Most disturbing about the scandal, at least to many Dallas citizens, is the realization that the police are not even coming close to getting drugs off the street. Of the 1,447 pounds of powdered “cocaine” that were supposedly seized in 2001, much of it discovered in large busts that were later ballyhooed at press conferences, nearly 700 pounds reportedly turned out to be fake. “It’s hard to believe something so sinister could have happened,” says Barbare. “And it’s even harder to believe a system was in place to have let it happen.”

DELAPAZ, WHO JOINED THE DPD IN 1990, and Herrera, who came aboard two years later, made their presence felt all over the city, arresting crack-cocaine dealers in South Dallas and black-tar heroin dealers in Northwest Dallas. Yet while they had each received more than twenty commendations from their superiors, they didn’t have a big bust under their belts, the kind that gets noticed around the department. All that changed in June 1999, when they arrested a burly, smooth-talking man named Enrique Martinez Alonso for possession of a pound of cocaine. According to the Dallas Morning News, Alonso and the two officers, with the DPD’s approval, eventually cut a deal: The charges against him would be dropped if he would become their informant.

In narcotics such arrangements are not unusual. Without informants, cops rarely get close to the big dealers. Alonso’s job was to approach a dealer, buy a kilo or less of cocaine, then return later and make a larger deal, at which point Delapaz and Herrera and a backup team of officers would swoop in and make an arrest. Alonso was so good that by February 2000, he had gotten enough dealers busted to satisfy the agreement to have the charges against him dropped. Yet he continued to work for Delapaz and Herrera. The reason: The DPD pays select informants in the same way a realtor is paid for selling a house. The bigger the bust that results from an informant’s work, the bigger the payoff to the informant.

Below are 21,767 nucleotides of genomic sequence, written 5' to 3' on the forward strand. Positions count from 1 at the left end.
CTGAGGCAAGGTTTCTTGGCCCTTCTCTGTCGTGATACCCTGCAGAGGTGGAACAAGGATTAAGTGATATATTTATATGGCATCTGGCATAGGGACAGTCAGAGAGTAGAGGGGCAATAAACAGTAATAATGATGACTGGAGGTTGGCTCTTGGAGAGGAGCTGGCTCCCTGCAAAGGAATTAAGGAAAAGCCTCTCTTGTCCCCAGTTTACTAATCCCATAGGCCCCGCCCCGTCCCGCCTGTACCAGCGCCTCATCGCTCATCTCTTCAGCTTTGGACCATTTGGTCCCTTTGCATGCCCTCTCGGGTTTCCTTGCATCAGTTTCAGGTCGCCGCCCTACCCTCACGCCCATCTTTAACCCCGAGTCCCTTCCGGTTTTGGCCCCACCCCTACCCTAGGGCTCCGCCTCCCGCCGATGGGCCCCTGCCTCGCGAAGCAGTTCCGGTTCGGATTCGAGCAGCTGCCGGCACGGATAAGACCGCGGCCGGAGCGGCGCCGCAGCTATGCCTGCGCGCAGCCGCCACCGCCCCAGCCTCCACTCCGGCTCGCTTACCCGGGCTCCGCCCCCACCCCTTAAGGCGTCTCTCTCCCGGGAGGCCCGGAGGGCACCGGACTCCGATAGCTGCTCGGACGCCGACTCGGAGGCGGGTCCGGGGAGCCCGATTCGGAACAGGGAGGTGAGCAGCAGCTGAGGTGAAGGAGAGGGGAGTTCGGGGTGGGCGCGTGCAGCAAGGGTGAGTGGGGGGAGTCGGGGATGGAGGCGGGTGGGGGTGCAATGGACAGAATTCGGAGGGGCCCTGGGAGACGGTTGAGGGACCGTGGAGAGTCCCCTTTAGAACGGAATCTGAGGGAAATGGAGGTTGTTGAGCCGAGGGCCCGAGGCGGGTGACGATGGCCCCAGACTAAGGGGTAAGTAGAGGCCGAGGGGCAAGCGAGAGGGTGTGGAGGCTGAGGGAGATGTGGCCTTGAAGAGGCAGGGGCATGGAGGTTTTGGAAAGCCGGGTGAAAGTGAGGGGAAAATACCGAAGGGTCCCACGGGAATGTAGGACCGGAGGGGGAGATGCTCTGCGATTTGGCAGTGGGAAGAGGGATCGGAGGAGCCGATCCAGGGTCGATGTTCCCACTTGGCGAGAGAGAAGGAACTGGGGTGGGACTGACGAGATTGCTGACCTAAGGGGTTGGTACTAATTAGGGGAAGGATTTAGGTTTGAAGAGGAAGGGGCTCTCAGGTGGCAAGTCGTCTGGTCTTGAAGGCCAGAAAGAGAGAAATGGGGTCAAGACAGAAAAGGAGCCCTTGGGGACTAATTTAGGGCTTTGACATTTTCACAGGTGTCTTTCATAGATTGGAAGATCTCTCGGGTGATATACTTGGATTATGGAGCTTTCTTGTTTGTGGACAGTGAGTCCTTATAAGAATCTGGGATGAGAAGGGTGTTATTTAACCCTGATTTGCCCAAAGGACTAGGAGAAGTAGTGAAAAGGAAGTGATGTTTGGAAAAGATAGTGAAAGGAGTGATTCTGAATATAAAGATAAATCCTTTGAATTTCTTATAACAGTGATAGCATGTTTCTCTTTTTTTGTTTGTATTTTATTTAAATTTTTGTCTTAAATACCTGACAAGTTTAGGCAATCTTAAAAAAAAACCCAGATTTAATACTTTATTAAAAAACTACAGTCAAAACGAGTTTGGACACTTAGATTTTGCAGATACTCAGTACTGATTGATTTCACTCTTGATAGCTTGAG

In 2000 and 2001 Alonso was reportedly the narcotics squad’s most prolific snitch, a player in about seventy drug buys that yielded huge amounts of cocaine and methamphetamine and resulted in 35 arrests. He was also believed to be the DPD’s highest paid snitch. For those two years, according to the department, he received sixty payments from the department totaling more than $200,000—an amazing amount of money when you consider that Chief Bolton’s salary in 2001 was only $152,000 (including $20,000 in overtime) and that Delapaz, the Dallas Morning News revealed, earned just $48,834.

At least one defense attorney complained about Alonso. In July 2000 Eric Smenner, representing a man arrested for doing a drug deal with Alonso, warned Delapaz that the informant was, in his words, a “dirty snitch” who perhaps had stolen some drugs from his client before the arrest was made. Smenner also said he didn’t like the way Delapaz was allowing Alonso to make deals outside the view of officers. Yet his objections were dismissed by prosecutors as a desperate attempt to defend a guilty client.